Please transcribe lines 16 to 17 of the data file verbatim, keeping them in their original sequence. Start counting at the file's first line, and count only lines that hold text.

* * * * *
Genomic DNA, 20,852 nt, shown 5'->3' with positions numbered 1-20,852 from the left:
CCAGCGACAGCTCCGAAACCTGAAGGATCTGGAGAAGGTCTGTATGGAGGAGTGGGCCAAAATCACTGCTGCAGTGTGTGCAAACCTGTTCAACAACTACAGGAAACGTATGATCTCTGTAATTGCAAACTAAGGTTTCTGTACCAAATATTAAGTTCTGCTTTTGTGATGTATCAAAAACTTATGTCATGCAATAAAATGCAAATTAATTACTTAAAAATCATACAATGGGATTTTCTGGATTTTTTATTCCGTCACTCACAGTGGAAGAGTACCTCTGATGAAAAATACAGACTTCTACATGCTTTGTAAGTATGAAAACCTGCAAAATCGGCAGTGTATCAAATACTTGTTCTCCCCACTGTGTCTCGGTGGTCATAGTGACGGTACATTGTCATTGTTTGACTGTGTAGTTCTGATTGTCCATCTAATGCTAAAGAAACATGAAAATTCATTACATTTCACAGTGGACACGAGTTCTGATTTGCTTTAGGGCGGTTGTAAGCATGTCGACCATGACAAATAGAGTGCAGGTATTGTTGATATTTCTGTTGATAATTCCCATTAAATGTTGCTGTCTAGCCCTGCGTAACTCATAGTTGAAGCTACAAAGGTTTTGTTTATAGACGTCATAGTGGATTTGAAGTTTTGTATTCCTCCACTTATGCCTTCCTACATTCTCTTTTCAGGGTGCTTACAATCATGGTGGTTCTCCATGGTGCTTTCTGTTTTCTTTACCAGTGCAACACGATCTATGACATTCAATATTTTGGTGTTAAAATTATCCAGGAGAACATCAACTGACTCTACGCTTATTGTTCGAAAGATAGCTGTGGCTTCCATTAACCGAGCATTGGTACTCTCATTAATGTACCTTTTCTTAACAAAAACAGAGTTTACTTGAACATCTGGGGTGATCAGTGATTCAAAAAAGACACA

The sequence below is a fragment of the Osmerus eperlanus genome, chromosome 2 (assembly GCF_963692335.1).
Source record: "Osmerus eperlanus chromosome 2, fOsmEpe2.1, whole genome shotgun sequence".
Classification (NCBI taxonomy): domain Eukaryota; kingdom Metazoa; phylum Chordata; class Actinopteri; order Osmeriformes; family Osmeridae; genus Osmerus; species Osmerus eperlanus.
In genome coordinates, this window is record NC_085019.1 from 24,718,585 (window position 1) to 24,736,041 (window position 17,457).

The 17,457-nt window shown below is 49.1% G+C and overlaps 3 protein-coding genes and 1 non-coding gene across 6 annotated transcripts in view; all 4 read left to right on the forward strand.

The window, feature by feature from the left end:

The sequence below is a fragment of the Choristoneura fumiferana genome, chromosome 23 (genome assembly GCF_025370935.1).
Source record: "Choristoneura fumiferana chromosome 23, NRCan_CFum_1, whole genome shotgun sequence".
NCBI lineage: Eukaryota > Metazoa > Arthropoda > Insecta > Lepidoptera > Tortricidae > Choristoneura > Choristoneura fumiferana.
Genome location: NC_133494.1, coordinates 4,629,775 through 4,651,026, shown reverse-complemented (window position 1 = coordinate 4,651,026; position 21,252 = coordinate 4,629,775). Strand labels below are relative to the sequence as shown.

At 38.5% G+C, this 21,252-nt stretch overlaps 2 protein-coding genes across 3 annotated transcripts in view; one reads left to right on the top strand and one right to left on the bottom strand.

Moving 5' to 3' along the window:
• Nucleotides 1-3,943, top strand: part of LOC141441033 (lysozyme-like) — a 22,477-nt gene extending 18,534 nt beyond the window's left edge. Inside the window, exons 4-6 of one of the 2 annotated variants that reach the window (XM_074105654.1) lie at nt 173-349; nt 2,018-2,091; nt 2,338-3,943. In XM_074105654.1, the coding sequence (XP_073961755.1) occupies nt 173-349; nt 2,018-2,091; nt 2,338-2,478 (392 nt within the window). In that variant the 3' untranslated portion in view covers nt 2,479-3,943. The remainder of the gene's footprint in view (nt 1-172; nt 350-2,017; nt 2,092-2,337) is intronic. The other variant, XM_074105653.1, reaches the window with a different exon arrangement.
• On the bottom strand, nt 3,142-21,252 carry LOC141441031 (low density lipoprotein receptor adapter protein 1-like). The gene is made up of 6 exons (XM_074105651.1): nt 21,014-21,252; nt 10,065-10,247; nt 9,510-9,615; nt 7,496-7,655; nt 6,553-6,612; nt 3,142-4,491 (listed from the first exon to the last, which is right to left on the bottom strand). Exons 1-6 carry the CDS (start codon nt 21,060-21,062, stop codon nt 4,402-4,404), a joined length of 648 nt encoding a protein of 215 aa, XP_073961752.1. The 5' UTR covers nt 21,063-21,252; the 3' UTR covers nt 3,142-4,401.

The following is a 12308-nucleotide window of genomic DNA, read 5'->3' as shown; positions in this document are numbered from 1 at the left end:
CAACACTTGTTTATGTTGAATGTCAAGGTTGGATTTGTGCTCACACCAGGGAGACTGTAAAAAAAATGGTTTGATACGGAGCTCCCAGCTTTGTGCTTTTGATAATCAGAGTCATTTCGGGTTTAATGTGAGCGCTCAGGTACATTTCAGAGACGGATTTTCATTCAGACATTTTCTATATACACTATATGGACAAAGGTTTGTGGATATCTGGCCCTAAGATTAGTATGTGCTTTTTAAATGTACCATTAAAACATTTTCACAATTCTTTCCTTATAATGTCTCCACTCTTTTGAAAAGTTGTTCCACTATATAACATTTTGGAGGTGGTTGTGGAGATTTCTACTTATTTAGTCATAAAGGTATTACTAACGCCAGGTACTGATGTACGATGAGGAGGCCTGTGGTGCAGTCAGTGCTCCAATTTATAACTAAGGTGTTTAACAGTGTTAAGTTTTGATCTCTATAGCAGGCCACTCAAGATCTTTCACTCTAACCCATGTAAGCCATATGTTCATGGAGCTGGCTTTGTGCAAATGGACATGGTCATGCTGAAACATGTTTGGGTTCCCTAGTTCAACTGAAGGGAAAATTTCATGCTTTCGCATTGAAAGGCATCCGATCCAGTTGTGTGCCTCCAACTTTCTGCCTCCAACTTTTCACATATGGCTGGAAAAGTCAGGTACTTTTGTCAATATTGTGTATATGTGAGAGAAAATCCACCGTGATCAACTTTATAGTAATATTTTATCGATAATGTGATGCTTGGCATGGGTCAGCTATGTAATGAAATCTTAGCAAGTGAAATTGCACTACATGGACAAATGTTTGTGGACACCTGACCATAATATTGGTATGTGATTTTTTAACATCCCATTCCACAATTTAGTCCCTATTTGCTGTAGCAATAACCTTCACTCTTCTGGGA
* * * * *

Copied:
• On the bottom strand, nt 3,142-21,252 carry LOC141441031 (low density lipoprotein receptor adapter protein 1-like). The gene is made up of 6 exons (XM_074105651.1): nt 21,014-21,252; nt 10,065-10,247; nt 9,510-9,615; nt 7,496-7,655; nt 6,553-6,612; nt 3,142-4,491 (listed from the first exon to the last, which is right to left on the bottom strand). Exons 1-6 carry the CDS (start codon nt 21,060-21,062, stop codon nt 4,402-4,404), a joined length of 648 nt encoding a protein of 215 aa, XP_073961752.1. The 5' UTR covers nt 21,063-21,252; the 3' UTR covers nt 3,142-4,401.

The following is a 12308-nucleotide window of genomic DNA, read 5'->3' as shown; positions in this document are numbered from 1 at the left end: